10. Jarred Cinman Jarred Cinman 29 August 2007

    I think maybe I don’t agree with that. They have money to fund this stuff, and market it, sure. But what comes with that is a high price of its own. It’s bad enough that most Web 2.0 are cluttered with “targeted” advertising, to actually have these people owning real data on people? Really?

    Listen, I work for these companies, and I advise them all the time: if you can grab an audience and profile them, do it, because that’s the next generation in marketing. But, to be perfectly honest, I don’t wanna be in their databases. Facebook scares the living shit out of me for this exact reason.

    Obviously I think there are applications one could dream up that are good for the consumer and the company. But the reason they’re not out there yet is not simply that corporates are small-minded. It’s also because they often don’t work when the intention is completely commercial.

    Let’s face it: we’re all cynical of the motives of someone trying to sell us something. And we damn sure should be.

  11. Dale Imerman Dale Imerman 29 August 2007

    I agree with you in that I don’t want to be on their databases. But strangely Facebook excites me. Whether it’s novelty will thin out.. I don’t know.

    I suppose when when looks at it purely from a commercial angle you get your traditional stuff that is necessary and then you get Web 2.0 which could be described as nice to have.

  12. Dianne Dianne 30 August 2007

    As a web developer, I can only say its about time developers lost some arrogance, and learned something about marketing and selling.

    Yes, clients are a menace in their lack of understanding (one of mine places PDFs of all his adverts and promotional banners on his site, in the hope that someone will want to download the artwork?) But with facts and logic at your fingertips, they can be convinced even if it takes time.

    I’m doing quite a bit of Web 2.0, but mostly for associations with membership. And it’s is a real struggle to get any of the members to publish a photo or even a suggestion. They are terrified; they are used to being passive recipients; they are a bit lazy; they are nervous that people will criticism their opinions; they are worried about their poor vacabulary and spelling. A great many seem to have nothing to contribute, and I am told don’t speak much in the meetings either. So a lot of reasons, but the end result is a sparse website – something that those same members occasionally complain about!

    Like everything to do with technology – you need to understand WHEN to use it, rather than just HOW to use it. Keep a strict eye on the client’s marketing objectives and you won’t make the wrong technology calls.

  13. derek derek 30 August 2007

    Hi all,

    Corporates are being targeted for Web 2.0 (enterprise 2.0, business 2.0 whatever) and the people moving in are the consultants. Usually the consultants have the time to sift the chaff, do the research and, if they’re tech savvy, discern what is implementable.

    Corporates like the ideas of internal productivity, external dissemination, and the (appearance, perhaps) of greater corporate governance by putting yourself out there. Trust me, this tack opens doors.

    I’ve had more run-ins with IT implementors of large corporates than I care to mention, notably all the banks in SA bar 2. You need those rare beasts, business-analyst types, in fact all of you on this post, who can talk to both to get it done and done right.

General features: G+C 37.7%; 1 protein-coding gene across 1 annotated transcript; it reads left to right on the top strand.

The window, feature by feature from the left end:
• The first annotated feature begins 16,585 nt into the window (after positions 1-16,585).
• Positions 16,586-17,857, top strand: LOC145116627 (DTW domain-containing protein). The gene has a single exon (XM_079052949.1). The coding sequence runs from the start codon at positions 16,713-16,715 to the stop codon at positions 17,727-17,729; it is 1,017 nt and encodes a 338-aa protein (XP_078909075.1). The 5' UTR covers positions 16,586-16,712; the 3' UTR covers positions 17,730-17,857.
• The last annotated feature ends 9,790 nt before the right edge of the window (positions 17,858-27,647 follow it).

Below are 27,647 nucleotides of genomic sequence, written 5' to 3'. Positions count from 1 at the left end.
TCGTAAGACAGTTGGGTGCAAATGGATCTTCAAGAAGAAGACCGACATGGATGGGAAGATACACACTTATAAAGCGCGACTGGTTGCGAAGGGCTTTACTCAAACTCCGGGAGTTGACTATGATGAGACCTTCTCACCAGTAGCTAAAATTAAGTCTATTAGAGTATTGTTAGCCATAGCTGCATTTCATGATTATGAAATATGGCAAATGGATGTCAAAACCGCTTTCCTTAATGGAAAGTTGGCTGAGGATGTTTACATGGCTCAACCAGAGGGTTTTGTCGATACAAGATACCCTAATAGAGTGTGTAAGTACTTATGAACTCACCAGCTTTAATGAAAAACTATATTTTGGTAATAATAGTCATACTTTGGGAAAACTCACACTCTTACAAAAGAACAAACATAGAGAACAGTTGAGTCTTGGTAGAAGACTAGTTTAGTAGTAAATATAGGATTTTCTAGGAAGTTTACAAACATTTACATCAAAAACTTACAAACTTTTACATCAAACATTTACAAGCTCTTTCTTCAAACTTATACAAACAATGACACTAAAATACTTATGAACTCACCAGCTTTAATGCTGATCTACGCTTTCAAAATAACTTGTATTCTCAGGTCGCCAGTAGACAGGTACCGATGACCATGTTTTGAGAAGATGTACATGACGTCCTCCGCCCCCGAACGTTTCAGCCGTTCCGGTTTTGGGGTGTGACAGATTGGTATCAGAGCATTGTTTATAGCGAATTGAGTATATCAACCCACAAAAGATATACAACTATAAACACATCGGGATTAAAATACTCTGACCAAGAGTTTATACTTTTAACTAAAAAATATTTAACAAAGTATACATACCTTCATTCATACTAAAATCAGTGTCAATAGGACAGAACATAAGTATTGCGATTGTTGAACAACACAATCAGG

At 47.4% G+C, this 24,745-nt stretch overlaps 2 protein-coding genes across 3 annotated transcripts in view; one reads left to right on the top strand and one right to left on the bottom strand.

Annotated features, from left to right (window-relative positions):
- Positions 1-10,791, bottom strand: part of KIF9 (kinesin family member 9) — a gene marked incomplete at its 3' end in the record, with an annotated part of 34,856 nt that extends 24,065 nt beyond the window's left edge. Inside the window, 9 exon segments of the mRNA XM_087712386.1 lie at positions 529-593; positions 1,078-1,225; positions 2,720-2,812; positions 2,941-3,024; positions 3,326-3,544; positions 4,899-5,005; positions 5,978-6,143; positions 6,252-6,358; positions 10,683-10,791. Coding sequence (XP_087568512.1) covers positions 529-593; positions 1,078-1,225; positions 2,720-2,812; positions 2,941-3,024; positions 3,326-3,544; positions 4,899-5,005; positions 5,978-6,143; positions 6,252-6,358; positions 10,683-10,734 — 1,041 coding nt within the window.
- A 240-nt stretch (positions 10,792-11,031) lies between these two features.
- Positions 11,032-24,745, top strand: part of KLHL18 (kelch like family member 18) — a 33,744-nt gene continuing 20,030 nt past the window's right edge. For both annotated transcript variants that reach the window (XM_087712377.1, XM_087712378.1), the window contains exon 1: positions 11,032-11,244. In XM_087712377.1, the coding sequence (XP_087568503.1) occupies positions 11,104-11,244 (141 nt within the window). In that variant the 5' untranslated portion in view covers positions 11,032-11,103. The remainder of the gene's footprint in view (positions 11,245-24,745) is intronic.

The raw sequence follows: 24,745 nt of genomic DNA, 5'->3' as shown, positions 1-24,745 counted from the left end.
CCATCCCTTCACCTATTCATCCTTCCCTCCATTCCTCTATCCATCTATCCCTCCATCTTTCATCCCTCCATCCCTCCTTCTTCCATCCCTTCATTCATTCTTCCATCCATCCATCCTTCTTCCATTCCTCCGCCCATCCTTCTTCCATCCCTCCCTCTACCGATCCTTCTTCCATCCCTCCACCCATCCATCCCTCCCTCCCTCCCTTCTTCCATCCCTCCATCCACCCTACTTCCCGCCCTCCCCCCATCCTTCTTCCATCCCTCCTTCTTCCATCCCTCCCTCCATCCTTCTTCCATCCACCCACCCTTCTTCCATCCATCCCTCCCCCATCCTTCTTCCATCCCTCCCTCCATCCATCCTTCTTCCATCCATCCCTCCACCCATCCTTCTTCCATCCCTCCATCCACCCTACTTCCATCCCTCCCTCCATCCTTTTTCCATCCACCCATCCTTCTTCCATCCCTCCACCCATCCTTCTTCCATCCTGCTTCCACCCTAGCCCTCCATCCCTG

Web 1.0 was tech startups being ravaged by VCs without the buffer of good marketing; they were largely absent until 2000-2001 because they preferred telephone to email. Web 2.0 is mannah for marketers, communicators, PR etc. This is what corporates like, and if you get to pitch to them, pray that you get to their mar-comms departments.

  14. Richard Catto Richard Catto 30 August 2007

    Your essay contains no examples to hang one’s hat on. Therefore I don’t have a clue what you are talking about.

    Please try again using examples to illustrate each point you make. All I see is hand waving, but nothing of substance.

  15. Vincent Maher Vincent Maher Post author | 30 August 2007

    Richard I did quote two examples – locking visitor exit paths and Flash-only web sites.

  16. Dale Imerman Dale Imerman 4 September 2007

    Dianne, I totally disagree with your comments regarding your clients desire to “place PDFs of all his adverts and promotional banners on his site, in the hope that someone will want to download the artwork”. Sure I have no idea what industry this client falls into, but I know from my personal experience in wholesale and retail product distribution that there is a big demand for users to see traditional media digitized for them to view online.

    As a reseller of other companies products I as the client expect materials to be available for me to view and use. Isn’t that part of building a brand – why else would big brands turn their print ads into desktop wallpapers? And why too are print ads looking more like desktop wallpapers, artworks, instead of “adverts”.

  17. Robert Robert 15 February 2008

    Well… web 2.0 certainly is here, or was here all along. Social media has simply evolved all along and as with everything else it’s really a case of catering to the client.

    Granted not all social media is cut out for the corporate world. Then again with a new coat of paint and a different view point it could be, couldn’t it.

    I work with a great team of designers, developers and programmers. All very much specialists in what they do. But the underlying theme on every project is always to give the client the best possible solution – that includes usability, look and feel as well as geared to drive traffic.

    Once everyone in a team has confidence that everyone else is good at what they do, it’s not a case of just trying to make something suited for one, but for all. A little input from all sides gives a much better rounded end product. One that ultimately works.